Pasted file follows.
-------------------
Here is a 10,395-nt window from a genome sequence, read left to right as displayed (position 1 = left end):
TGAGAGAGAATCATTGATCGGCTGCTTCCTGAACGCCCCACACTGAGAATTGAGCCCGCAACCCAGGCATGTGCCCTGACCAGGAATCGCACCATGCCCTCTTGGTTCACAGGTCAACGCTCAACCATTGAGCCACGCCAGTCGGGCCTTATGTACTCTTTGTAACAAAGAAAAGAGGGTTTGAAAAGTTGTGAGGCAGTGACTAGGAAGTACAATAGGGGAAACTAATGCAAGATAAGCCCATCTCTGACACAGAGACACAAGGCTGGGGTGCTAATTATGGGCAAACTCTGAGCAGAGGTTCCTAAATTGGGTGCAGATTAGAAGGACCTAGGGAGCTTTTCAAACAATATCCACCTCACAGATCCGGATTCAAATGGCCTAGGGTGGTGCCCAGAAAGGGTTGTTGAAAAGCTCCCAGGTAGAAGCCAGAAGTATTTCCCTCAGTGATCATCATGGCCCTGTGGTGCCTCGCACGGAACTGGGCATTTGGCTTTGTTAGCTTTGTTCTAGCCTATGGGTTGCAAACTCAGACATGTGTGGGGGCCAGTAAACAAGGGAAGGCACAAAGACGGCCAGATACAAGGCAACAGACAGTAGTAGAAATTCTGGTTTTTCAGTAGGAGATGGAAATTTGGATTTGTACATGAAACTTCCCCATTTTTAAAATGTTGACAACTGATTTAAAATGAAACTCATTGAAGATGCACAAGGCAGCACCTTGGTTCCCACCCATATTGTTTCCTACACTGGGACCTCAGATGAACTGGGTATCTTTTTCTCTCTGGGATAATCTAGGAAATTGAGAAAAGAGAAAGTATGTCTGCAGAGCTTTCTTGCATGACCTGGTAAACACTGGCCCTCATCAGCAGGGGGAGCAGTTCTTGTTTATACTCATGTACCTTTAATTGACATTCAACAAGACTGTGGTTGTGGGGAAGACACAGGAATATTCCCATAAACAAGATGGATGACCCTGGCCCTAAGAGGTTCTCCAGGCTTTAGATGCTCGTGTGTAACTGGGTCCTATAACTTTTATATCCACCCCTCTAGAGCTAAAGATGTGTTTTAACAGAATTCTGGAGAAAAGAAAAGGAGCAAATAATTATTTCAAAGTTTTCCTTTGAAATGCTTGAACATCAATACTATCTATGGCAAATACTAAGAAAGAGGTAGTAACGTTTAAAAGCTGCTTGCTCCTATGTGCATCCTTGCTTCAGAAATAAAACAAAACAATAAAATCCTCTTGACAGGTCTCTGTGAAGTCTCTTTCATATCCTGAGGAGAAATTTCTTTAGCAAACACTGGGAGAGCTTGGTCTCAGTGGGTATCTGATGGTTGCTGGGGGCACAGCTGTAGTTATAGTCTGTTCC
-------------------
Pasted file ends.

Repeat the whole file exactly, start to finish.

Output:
Here is a 10,395-nt window from a genome sequence, read left to right as displayed (position 1 = left end):
TGAGAGAGAATCATTGATCGGCTGCTTCCTGAACGCCCCACACTGAGAATTGAGCCCGCAACCCAGGCATGTGCCCTGACCAGGAATCGCACCATGCCCTCTTGGTTCACAGGTCAACGCTCAACCATTGAGCCACGCCAGTCGGGCCTTATGTACTCTTTGTAACAAAGAAAAGAGGGTTTGAAAAGTTGTGAGGCAGTGACTAGGAAGTACAATAGGGGAAACTAATGCAAGATAAGCCCATCTCTGACACAGAGACACAAGGCTGGGGTGCTAATTATGGGCAAACTCTGAGCAGAGGTTCCTAAATTGGGTGCAGATTAGAAGGACCTAGGGAGCTTTTCAAACAATATCCACCTCACAGATCCGGATTCAAATGGCCTAGGGTGGTGCCCAGAAAGGGTTGTTGAAAAGCTCCCAGGTAGAAGCCAGAAGTATTTCCCTCAGTGATCATCATGGCCCTGTGGTGCCTCGCACGGAACTGGGCATTTGGCTTTGTTAGCTTTGTTCTAGCCTATGGGTTGCAAACTCAGACATGTGTGGGGGCCAGTAAACAAGGGAAGGCACAAAGACGGCCAGATACAAGGCAACAGACAGTAGTAGAAATTCTGGTTTTTCAGTAGGAGATGGAAATTTGGATTTGTACATGAAACTTCCCCATTTTTAAAATGTTGACAACTGATTTAAAATGAAACTCATTGAAGATGCACAAGGCAGCACCTTGGTTCCCACCCATATTGTTTCCTACACTGGGACCTCAGATGAACTGGGTATCTTTTTCTCTCTGGGATAATCTAGGAAATTGAGAAAAGAGAAAGTATGTCTGCAGAGCTTTCTTGCATGACCTGGTAAACACTGGCCCTCATCAGCAGGGGGAGCAGTTCTTGTTTATACTCATGTACCTTTAATTGACATTCAACAAGACTGTGGTTGTGGGGAAGACACAGGAATATTCCCATAAACAAGATGGATGACCCTGGCCCTAAGAGGTTCTCCAGGCTTTAGATGCTCGTGTGTAACTGGGTCCTATAACTTTTATATCCACCCCTCTAGAGCTAAAGATGTGTTTTAACAGAATTCTGGAGAAAAGAAAAGGAGCAAATAATTATTTCAAAGTTTTCCTTTGAAATGCTTGAACATCAATACTATCTATGGCAAATACTAAGAAAGAGGTAGTAACGTTTAAAAGCTGCTTGCTCCTATGTGCATCCTTGCTTCAGAAATAAAACAAAACAATAAAATCCTCTTGACAGGTCTCTGTGAAGTCTCTTTCATATCCTGAGGAGAAATTTCTTTAGCAAACACTGGGAGAGCTTGGTCTCAGTGGGTATCTGATGGTTGCTGGGGGCACAGCTGTAGTTATAGTCTGTTCC